Given dire warnings like this, why would Westmoreland wait for the grizzly to charge? He’s already dangerously close to the bear; waiting for it to charge just puts him at higher risk. Adding to that risk is that cold-hearted fact that state and federal agencies offer no advice on how to use a firearm for self-defense. They’re setting up hunters for failure . . . injuries . . . death.
How close to a grizzly does a hunter have to get before the bear is an “immediate threat?” Is close proximity to a grizzly the only issue, or do hunters have to wait until the bear charges before shooting? To provide for hunter safety and prevent the unnecessary killing of grizzly bears, state and federal agencies need to give hunters guidelines on when it’s OK to shoot a bear in self-defense. Equally important, agencies must provide hunters with information and training on how to use their firearms effectively for self-defense.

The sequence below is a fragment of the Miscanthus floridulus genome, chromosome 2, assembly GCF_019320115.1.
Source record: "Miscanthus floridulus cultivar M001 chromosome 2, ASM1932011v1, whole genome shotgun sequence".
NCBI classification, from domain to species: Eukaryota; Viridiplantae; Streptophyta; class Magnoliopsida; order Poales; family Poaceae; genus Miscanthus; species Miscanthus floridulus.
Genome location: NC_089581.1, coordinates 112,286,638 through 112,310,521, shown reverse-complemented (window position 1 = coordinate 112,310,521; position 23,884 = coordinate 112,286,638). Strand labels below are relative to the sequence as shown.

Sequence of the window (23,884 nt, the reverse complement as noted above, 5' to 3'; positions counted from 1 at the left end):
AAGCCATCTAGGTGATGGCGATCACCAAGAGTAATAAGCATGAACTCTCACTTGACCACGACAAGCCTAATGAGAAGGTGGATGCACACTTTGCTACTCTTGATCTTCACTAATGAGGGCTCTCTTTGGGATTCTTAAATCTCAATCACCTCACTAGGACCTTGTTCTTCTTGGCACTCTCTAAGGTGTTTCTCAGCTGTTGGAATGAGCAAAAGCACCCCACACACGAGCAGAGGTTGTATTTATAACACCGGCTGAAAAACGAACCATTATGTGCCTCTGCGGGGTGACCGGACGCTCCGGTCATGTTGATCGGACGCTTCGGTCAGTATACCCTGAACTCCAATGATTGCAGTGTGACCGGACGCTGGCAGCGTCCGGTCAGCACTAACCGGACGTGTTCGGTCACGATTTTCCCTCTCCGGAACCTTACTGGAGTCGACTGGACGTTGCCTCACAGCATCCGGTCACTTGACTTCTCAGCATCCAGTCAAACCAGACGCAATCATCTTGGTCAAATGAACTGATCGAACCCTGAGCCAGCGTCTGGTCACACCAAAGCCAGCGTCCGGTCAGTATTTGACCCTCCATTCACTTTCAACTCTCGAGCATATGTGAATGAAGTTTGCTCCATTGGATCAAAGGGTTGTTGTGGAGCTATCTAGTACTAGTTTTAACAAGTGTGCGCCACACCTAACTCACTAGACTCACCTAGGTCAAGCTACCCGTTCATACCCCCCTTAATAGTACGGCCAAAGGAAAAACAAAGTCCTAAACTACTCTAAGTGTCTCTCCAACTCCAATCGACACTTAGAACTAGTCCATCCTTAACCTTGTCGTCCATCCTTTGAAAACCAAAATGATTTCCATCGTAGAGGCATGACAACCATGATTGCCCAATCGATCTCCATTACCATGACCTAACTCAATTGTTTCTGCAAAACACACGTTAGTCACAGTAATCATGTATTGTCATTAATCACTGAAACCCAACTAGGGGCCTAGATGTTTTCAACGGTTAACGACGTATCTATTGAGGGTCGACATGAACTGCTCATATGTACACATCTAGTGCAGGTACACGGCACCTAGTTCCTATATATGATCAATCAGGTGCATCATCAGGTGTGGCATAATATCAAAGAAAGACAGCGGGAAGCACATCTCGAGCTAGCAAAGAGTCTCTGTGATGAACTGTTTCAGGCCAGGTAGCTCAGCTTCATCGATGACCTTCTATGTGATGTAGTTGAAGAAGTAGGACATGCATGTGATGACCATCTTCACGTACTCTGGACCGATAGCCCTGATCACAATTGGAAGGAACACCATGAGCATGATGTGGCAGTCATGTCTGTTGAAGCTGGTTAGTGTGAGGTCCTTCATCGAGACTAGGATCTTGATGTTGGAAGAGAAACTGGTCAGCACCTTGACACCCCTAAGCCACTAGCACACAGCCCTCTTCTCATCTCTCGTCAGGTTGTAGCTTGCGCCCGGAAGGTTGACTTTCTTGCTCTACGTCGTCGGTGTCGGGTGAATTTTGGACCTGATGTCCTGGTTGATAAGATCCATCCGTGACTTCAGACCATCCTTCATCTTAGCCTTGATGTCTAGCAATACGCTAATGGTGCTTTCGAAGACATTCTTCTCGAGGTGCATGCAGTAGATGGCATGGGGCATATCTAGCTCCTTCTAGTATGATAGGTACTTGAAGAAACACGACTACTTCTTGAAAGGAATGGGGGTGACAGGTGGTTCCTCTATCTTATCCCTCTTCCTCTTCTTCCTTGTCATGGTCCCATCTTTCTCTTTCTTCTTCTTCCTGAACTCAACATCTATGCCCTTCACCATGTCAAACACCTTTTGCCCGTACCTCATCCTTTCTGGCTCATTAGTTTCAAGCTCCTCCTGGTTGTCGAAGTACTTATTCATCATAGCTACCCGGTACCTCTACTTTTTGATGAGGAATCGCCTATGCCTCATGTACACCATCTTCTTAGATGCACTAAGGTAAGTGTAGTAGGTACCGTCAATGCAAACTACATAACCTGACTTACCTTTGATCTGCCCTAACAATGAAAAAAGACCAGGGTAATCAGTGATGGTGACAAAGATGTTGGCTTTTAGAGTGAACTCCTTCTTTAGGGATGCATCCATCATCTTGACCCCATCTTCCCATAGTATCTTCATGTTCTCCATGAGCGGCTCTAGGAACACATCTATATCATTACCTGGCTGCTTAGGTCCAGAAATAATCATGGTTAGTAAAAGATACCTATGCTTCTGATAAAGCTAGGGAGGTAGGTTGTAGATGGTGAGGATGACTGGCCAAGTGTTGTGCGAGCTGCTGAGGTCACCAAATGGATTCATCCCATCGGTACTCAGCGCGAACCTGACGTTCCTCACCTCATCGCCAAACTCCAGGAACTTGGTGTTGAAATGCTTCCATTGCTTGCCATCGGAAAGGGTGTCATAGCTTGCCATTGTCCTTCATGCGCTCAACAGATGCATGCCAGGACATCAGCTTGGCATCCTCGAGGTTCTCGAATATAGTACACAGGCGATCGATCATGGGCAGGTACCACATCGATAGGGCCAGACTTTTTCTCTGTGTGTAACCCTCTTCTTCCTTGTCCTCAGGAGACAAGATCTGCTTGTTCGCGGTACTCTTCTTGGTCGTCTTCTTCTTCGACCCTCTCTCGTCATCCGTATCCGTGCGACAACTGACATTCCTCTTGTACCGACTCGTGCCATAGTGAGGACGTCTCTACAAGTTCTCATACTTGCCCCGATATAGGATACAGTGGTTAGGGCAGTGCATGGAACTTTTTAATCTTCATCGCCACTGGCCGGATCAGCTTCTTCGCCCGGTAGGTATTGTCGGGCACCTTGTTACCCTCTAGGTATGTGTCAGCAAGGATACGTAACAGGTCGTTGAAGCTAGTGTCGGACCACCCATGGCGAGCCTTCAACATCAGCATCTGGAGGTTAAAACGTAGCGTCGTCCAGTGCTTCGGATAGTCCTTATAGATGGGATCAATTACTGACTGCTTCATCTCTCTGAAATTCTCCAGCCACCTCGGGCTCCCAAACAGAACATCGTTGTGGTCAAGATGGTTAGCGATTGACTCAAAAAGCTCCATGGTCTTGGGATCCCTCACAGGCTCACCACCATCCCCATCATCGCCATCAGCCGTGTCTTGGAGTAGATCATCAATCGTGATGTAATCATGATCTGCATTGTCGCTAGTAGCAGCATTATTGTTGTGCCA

Here are 11 tips on how to use a firearm safely and effectively for self defense from grizzly bears.
1.) Do not carry your rifle slung over one shoulder. During a classic surprise encounter with a nearby grizzly, you won’t have time to bring your rifle into action. Of the six field carries for long guns, the two-hand ready carry is your best bet for quick action—including a desperation shot from the hip.
2.) Keep a round in the chamber, safety on. If you don’t have a round in the chamber, particularly with a bolt-action rifle, you won’t have time to chamber a round during a sudden encounter with a grizzly.